South Africans Embrace a Global Mindset to Secure their Family’s Future

June 11, 2024

Exploring the socioeconomic dynamics that are changing how South Africans are organising their wealth, employment and families.

Research corroborated via multiple domestic and international authoritative sources – including SARS, the SARB, DTIC, IEASA, SAICA, the OECD, World Bank, New World Emigration, Henley & Partners, and HSBC – reveals how wealthier South Africans are globalising their affairs, which far exceeds simply investing funds abroad or holding hard currency.

In this article, we delve into this evolving phenomenon as South Africans transition from a domestic mindset to a far more globalised one. They’re restructuring significant parts of their lives and wealth to mitigate domestic socio-economic risks.

Rex Cowley

Key Trends And Insights

Rex Cowley, Director and Co-founder of the specialist international pensions and fiduciary business, Overseas Trust & Pension, spoke to this topic when he addressed South Africa’s financial advisory community at the Financial Planning Institutes’ annual conference held in Johannesburg in 2023 and at their recent Retirement Master Class in May 2024.

He identified the significant breadth of this trend, noting that it encompasses not only investment-related activities but also sees South Africans taking advantage of global investment, opting for cross-border employment opportunities, adopting migration strategies, and accessing other socioeconomic markets, including education, second citizenships, etc., which are now open to South Africans.

Already recognised internationally as a thought leader in his field, he summarised three emerging and interrelated parts of this phenomenon: investment, employment, and the organisation of the family unit. He groups these concepts under a phrase he coined, ‘Globalisation of the South African Private Client,’ which he first introduced in 2015.

Human Needs And Behaviour

Cowley explained how these trends are underpinned by changing behaviour driven by the need to address several socioeconomic needs that are no longer adequately serviced in the domestic South African context. This has transformed South African wealth from a local to a far more internationally orientated one.

As pointed out earlier, independent research supports this hypothesis and shows South Africans are increasingly exploring opportunities beyond national borders to meet a broader range of financial and psychological needs. 

When explaining the above research findings, Cowley argues that while clients’ needs remain constant, how they fulfil these needs is changing due to a range of pressures.

He points to the popularity of cross-border investing, the increase of employment options abroad, either delivered by those living in SA or elsewhere, the growing demand for foreign university education, foreign property purchases, and the take-up of secondary residencies and dual citizenships. He also looks at the migration patterns in and out of South Africa.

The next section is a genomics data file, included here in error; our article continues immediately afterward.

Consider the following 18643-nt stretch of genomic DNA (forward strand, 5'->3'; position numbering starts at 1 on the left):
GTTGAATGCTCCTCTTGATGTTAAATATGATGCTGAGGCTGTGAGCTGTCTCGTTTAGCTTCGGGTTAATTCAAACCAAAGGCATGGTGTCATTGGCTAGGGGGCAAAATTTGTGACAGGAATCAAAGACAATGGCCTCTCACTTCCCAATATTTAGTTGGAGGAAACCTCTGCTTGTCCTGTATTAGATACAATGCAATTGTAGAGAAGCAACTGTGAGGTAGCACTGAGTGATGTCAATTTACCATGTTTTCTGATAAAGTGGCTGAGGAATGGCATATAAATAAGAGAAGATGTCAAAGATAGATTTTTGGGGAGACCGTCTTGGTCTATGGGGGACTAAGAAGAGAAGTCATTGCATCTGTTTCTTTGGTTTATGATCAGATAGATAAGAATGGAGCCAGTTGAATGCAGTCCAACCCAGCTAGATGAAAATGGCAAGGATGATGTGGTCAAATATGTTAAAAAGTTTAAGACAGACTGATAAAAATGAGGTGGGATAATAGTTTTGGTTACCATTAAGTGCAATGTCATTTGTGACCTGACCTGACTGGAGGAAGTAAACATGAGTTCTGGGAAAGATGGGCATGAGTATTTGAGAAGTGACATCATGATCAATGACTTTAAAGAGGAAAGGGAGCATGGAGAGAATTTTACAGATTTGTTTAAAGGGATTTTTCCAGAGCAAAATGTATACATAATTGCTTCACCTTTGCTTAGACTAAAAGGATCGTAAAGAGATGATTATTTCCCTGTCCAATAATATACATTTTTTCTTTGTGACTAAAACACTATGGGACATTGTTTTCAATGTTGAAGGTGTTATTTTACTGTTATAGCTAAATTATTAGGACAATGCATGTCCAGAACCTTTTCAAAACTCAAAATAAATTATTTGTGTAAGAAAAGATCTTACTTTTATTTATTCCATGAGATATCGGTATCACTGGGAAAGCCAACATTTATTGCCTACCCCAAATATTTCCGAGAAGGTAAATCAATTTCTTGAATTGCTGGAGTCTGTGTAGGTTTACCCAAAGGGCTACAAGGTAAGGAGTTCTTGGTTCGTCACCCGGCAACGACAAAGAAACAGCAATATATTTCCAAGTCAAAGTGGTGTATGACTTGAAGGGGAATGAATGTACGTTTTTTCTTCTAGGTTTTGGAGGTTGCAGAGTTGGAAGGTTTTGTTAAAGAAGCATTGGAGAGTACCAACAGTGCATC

He further explains how our human need for safety and certainty plays a vital role in shaping our behaviour. Our desire to protect what we have accumulated or will accumulate, including all our belongings, expertise, skills, and values, not just financial property, also plays a significant role in shaping our behaviour. 

He also considers our desire to achieve the best educational outcomes for our children and to be able to provide them with a ‘foot up in life’ and our need for financial certainty for us and our spouse in retirement. 

Lastly, he speaks about the family unit and how fragmented many South African families have become across all demographics. He emphasises the importance of family ties and unity in life fulfilment. Hence, there is a need for family reunification, albeit not necessarily in South Africa but possibly in a second country.

Cowley concluded by raising the outcomes that clients are seeking from this more global approach to needs satisfaction, stating that peace of mind, personal security, financial certainty, protection and preservation of one’s wealth, including intangible skills and value, tax efficiency, succession, the financial well-being of a spouse, and career opportunities for the children are the primary outcomes sought. 

Risks And Considerations

However, opting for a cross-border approach comes with many risks and considerations that must be carefully considered. Matters such as the quality of product providers, regulation, legal safeguards of assets, navigating foreign tax systems, the implications of passing away with foreign assets, and how to get recourse if something should go wrong all need to be considered.

This evidences a significant opportunity for financial advisers and their clients to adopt a more globalised approach to wealth, work, and family organisation to meet their needs. However, this approach is complex, carries risks, and requires comprehensive cross-border advice if clients are to benefit from the outcomes they seek. Therefore, understanding and managing these risks and having a well-thought-out financial planning strategy is crucial.